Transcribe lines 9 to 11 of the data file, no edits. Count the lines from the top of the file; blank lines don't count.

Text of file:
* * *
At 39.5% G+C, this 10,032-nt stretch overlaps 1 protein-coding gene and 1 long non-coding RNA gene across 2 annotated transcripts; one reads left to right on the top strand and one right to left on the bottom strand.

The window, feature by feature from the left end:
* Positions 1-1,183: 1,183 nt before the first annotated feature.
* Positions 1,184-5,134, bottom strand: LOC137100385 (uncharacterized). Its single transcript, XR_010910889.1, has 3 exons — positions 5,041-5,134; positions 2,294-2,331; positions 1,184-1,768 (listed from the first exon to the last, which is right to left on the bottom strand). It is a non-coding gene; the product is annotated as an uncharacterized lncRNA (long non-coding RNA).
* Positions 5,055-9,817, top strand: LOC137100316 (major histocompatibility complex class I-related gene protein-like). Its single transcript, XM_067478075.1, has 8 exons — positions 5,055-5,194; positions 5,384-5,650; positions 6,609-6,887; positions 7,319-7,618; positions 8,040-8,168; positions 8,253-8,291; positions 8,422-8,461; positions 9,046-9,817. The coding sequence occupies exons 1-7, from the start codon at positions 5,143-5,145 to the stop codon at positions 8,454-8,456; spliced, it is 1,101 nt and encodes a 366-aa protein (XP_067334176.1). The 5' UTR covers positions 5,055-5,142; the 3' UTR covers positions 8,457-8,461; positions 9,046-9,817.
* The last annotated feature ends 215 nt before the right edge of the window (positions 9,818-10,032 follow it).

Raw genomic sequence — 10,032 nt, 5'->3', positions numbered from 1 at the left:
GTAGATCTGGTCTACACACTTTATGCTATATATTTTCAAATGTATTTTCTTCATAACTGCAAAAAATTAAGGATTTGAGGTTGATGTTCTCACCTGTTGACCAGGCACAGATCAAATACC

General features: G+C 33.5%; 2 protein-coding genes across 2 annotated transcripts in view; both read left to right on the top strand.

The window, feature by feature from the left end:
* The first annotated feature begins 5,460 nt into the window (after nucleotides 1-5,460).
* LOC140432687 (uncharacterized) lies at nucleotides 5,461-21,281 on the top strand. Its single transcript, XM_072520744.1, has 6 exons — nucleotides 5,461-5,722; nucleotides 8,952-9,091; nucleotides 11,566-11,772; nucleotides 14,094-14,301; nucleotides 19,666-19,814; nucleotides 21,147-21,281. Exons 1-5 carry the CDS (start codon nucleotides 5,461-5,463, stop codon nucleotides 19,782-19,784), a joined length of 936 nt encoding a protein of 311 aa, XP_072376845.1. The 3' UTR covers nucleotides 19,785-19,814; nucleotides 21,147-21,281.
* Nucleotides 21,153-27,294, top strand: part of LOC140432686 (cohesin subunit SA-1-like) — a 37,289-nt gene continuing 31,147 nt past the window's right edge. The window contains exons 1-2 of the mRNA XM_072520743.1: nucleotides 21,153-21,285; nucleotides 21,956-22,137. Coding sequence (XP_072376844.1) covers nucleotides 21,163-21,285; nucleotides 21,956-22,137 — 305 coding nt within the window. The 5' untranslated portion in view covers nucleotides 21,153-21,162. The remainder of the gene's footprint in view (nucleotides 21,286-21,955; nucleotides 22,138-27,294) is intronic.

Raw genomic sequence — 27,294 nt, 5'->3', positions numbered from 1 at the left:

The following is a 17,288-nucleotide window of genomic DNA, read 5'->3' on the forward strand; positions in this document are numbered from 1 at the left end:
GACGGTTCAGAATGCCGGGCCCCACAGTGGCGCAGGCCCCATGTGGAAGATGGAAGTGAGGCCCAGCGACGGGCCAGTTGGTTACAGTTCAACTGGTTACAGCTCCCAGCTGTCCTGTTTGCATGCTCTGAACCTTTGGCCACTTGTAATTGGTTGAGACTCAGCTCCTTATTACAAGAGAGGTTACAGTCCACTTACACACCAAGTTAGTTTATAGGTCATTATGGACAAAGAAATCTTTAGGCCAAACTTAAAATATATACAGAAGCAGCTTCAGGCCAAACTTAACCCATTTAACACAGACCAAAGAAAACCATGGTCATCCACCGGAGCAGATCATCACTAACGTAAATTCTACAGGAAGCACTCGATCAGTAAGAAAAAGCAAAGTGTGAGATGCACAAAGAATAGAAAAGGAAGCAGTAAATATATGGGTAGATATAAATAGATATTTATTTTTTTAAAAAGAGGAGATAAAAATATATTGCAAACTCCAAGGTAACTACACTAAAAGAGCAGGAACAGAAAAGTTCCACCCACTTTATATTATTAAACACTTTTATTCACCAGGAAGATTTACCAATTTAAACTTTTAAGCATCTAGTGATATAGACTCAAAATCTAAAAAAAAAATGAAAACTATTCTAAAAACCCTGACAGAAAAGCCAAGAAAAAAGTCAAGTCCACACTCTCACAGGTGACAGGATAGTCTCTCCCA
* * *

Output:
General features: G+C 33.5%; 2 protein-coding genes across 2 annotated transcripts in view; both read left to right on the top strand.

The window, feature by feature from the left end:
* The first annotated feature begins 5,460 nt into the window (after nucleotides 1-5,460).